China Beach: A Day around Dadonghai Bay

After several days of intermittent rains, it was nice to finally have a day of clear blue sky and bright warm sunshine.  For just a little bit, I felt like I was back in Santa Barbara.  That is for the weather.  Sanya is about as tourist as you can get: a mix of catering locals, mainland Chinese tourists, westerners looking for the warmest part of China and ever-so-cold-faced Russians partially thawing out.DSC02985

It is always good to start the day off in China with a filling Chinese breakfast:  noodles and/or dumplings.  One thing I was impressed with in this region is the hot pepper sauce (the yellow jar in the background).   This stuff is seriously smoking hot and kicks over any pepper sauce I have had in Shanghai.  It must be a regional specialty as I have not seen it anywhere else in China.   20141230_102818

Motor bike taxi is the best way to get around for distances that are a bit too far or inconvenient to walk or places that are too close for a regular automobile taxi.   The later being a notorious problem in China (for Westerners at least).   Most taxi drivers won’t even pick you up unless you are going 5 or more kilometers away.   I live about 3 kilometers from the famous Bund in Shanghai, but no taxi driver will take me there.   The trip is too short and they don’t make enough money.   It was a fabulous day for a motorbike ride:DSC02925

I see you!!!!DSC02930

The water around here is pretty nice.  It isn’t crystal clear or warm like Thailand, but it is a welcome change from the nastiness that permeates from most lakes, rivers and shores on the mainland.   This is at low tide along one of the more isolated (and rocky) beaches. DSC02948DSC02939DSC02938

This is a huge resort area.   This is unfortunate for the nomadic traveler such as myself because most all of the nice beaches in this area are private.   Wealthy Russians and other affluents flock here by the droves and stay in their nice private towers.   Many of the signs are in Cryillic (Russian):DSC02986

Sneaking onto the resort beaches for guests only usually isn’t a problem.  If you look like you stay there or pretend you are going to eat at the resort restaurant, nobody will sweat you.   This place had a nice pool if the ocean is just a bit too cold for you.  DSC02934
Weddings are quite popular around these parts.   I must have seen 30 or so couples throughout my day capturing their perfect wedding pictures with a professional photographer. DSC02949DSC02940

After a long beach exploration, checking out a few other resorts and golf courses, a bit of wading, beach combing and people watching; it was time to seek out some food back near the main strip.  One thing that is a huge affair here in China is when new businesses open.  Many shops or restaurants have fireworks, flowers, lavish costumes, dragon dancers and large drums to celebrate the event.   One issue that I have with this as a Westerner in China is that these events usually occur at the first opening hour of the business.   In Shanghai there is is not a day that goes by that I don’t hear fireworks in the distant background- at 6 or 7am.   This event for a new restaurant got quite festive: DSC02989DSC02990 DSC02979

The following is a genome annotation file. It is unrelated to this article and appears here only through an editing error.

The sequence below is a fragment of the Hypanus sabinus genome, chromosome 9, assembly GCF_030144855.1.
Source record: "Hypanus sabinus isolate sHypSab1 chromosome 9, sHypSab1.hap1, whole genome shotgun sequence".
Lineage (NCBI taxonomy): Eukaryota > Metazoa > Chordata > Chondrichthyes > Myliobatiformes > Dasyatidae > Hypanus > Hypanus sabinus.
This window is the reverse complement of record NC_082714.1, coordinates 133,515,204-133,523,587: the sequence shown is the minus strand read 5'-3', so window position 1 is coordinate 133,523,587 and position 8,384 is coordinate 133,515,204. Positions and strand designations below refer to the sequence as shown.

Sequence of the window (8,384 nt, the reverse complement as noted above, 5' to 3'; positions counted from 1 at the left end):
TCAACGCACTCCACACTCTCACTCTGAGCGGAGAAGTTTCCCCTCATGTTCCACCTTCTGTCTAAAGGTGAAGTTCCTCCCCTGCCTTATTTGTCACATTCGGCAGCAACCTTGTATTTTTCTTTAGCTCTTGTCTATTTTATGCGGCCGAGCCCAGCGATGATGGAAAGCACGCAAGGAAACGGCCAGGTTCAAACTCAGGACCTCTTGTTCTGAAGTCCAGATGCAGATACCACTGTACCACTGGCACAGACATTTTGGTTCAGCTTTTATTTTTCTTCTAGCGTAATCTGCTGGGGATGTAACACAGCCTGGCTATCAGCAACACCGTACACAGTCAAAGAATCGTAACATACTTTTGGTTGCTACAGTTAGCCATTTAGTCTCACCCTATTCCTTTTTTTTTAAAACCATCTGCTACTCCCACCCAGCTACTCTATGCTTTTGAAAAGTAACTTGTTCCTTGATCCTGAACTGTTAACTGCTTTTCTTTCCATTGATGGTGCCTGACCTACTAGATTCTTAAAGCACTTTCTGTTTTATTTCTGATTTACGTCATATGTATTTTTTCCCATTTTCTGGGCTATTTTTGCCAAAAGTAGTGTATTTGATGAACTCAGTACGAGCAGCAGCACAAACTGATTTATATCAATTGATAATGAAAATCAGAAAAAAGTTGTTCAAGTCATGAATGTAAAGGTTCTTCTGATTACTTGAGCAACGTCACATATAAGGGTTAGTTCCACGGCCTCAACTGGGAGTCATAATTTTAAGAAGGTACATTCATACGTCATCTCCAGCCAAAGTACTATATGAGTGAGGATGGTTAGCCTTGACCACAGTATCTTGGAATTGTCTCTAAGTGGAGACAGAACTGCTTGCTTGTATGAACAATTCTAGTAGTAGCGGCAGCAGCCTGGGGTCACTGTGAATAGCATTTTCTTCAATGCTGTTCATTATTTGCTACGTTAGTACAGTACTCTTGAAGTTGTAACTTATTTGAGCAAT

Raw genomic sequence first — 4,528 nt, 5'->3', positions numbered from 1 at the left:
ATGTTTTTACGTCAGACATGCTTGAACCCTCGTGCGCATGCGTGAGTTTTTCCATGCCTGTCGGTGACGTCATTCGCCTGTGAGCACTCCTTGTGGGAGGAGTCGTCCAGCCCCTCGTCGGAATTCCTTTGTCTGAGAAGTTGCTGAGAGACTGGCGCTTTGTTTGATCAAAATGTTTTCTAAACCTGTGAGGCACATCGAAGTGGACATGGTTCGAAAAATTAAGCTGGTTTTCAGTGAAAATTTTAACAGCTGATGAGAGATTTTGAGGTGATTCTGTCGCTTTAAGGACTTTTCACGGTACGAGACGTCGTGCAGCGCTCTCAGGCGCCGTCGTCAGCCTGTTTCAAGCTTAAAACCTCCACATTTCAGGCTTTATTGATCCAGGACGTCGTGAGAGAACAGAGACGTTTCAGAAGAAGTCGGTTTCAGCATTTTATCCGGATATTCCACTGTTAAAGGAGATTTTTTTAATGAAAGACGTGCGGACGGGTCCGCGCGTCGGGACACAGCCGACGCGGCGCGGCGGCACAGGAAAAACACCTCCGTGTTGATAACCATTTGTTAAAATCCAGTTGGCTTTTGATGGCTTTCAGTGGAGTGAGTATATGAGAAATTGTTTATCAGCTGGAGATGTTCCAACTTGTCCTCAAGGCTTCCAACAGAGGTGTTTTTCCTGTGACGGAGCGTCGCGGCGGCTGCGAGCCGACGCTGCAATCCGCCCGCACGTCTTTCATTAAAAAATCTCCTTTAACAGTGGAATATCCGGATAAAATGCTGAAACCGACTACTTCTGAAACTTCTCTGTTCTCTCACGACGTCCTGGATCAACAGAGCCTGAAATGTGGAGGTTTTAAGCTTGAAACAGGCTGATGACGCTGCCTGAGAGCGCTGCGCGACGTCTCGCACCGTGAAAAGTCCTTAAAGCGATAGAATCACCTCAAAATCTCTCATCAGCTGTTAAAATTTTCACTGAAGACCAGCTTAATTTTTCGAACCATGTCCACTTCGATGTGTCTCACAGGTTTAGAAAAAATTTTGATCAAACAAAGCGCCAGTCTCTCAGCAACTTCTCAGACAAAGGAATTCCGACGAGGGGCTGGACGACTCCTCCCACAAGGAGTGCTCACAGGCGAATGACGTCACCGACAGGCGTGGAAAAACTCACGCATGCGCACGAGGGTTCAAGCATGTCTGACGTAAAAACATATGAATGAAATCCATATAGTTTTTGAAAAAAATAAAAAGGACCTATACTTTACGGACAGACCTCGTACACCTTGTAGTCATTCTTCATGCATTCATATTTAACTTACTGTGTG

For my last night on Hainan Island, I was set out for seafood.   I’ve heard from folks around here that these waters have literally been fished out and most all of the seafood here is imported.   Still, being by the ocean puts me in a seafood mood and the selection was vast.   Pick a fish tank, any fish tank.  DSC02973

Mmmmm… Lobsters and crabs and species that I’ve never seen before…. DSC02957DSC02962DSC02965DSC02991

Dinner in China is a very communal affair and Chinese families always eat at the lazy-Susan.  I think I need a bigger table.DSC02970

Tonight’s cheesy Chinese entertainment playing all your horribly covered Western hits from the 1980s and 90s:DSC02953

Finally decided on some grouper (I think it was grouper) and shrimp.  I really wanted the shrimp grilled, not fried; I’ll rack that one up to another ‘lost in translation’ moment.  DSC02971DSC02972

Some weather deviations aside, I had a great trip.  It was the first time in over a year I had gotten to surf.  I would recommend Hainan Island if you are in China and you need a close get-away to the beach.  It is incredibly cheap to fly there from Shanghai (at least for me at this time of year).   If you are outside of China, stay away.   For a beach trip go to Thailand, Hawaii, Malaysia or a more tropical area.   My first half of my trip was to the Guangxi province, which is a must see if you are a Westerner living in China or planning a vacation to the PRC.  I quite enjoyed my time there: exploring the stunning karsts, wandering the quaint countryside and biking around Yangshou River Valley (another post on this portion of the trip to follow).   It’s time to ring in the New Year back in Shanghai!   Homeward bound!!!!20141230_114957

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